Under IFRS 16, lease term equals the non-cancelable period for which the lessee has a right to use the underlying asset together with periods covered by an extension option which the lessee is reasonably certain to exercise and a termination option which the lessee is reasonably certain not to exercise.
Lease term begins on the commencement date, the date on which the lessor makes the underlying asset available for use of the lessee, and it falls anywhere between non-cancelable period and enforceable period. It includes any rent-free periods provided by the lessor to the lessee.
Non-cancelable period and enforceable period
The non-cancelable period of a lease is the minimum period for which (at least) the lessee must continue the lease. It is the period during which the lease contract cannot be terminated without incurring a more than an insignificant penalty.
The enforceable period of a lease is the maximum limit on the lease term. It refers to the longest period for which a lease contract is valid. It is the period during which either the lessee or both the lessee and the lessor have a right to continue the lease. In the context of leases, enforceability is defined with reference to the overall economics and not just the legal provisions. It means that even if the contract allows both lessee and lessor to terminate a lease, but it would not make economic sense for at least one of the parties to do so, the enforceable period is deemed to be longer than the contractual/legal enforcement period.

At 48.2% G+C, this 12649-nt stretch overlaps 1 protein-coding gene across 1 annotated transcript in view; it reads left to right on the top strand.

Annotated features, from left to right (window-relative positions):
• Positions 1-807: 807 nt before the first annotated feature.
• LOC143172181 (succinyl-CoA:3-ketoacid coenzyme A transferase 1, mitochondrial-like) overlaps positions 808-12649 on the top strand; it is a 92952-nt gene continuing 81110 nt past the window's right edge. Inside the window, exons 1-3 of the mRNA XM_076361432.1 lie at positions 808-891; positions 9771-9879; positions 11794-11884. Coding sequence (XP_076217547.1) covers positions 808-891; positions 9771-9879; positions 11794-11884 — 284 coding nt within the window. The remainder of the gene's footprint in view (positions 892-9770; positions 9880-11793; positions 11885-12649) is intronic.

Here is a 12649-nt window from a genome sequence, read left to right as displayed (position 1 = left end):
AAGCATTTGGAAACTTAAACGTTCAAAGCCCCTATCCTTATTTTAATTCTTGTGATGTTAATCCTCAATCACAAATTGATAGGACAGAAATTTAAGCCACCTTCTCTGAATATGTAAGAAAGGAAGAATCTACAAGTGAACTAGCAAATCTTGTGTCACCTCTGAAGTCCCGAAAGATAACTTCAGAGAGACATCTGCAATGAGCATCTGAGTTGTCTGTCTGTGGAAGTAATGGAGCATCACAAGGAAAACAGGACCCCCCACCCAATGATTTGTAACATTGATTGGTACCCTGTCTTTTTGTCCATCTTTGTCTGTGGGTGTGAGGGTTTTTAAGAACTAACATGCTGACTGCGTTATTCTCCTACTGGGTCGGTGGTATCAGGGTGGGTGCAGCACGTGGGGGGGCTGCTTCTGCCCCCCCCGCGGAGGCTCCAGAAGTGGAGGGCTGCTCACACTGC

Extension and termination options
At the commencement date a lessee assesses all the economic factors which create an incentive to extend or not to terminate a lease. It reassesses the likelihood of exercise of such options whenever there is a significant event or change in circumstances that are (a) within the control of the lessee, and (b) affects the likelihood of the lessee exercising or not exercising an option. The lease term is revised whenever an option is exercised or it lapses.
When only the lessor has an option to terminate, it is ignored and the lessee included the period covered by termination option in the lease term. However, if only lessee can terminate, the period covered by termination option must be considered in determining the lease term.
Factors affecting exercise of extension/termination options
Factors that affect assessment of exercise of extension and termination options include:
- Attractiveness of the terms available under the options as compared to the market, such as lease payments during optional period, lease termination penalties and residual value guarantees;
- Significance of the leasehold improvements undertaken or expected to be undertaken by the lessee;
- Costs to be incurred on termination such as negotiation costs, relocation costs, costs of identifying and integrating another underlying asset, or termination penalties and similar costs, including costs to be incurred on returning the underlying asset to specified condition or location;
- Importance of the underlying asset to the company’s operations; and
- Any conditions attached to the exercising the options and the likelihood that those conditions would exist.
In making the assessment, an entity needs to look at its past practice regarding exercise of termination and extension options. Generally, if the non-cancelable period is short, there is greater likelihood that the lessee would have to extend the lease.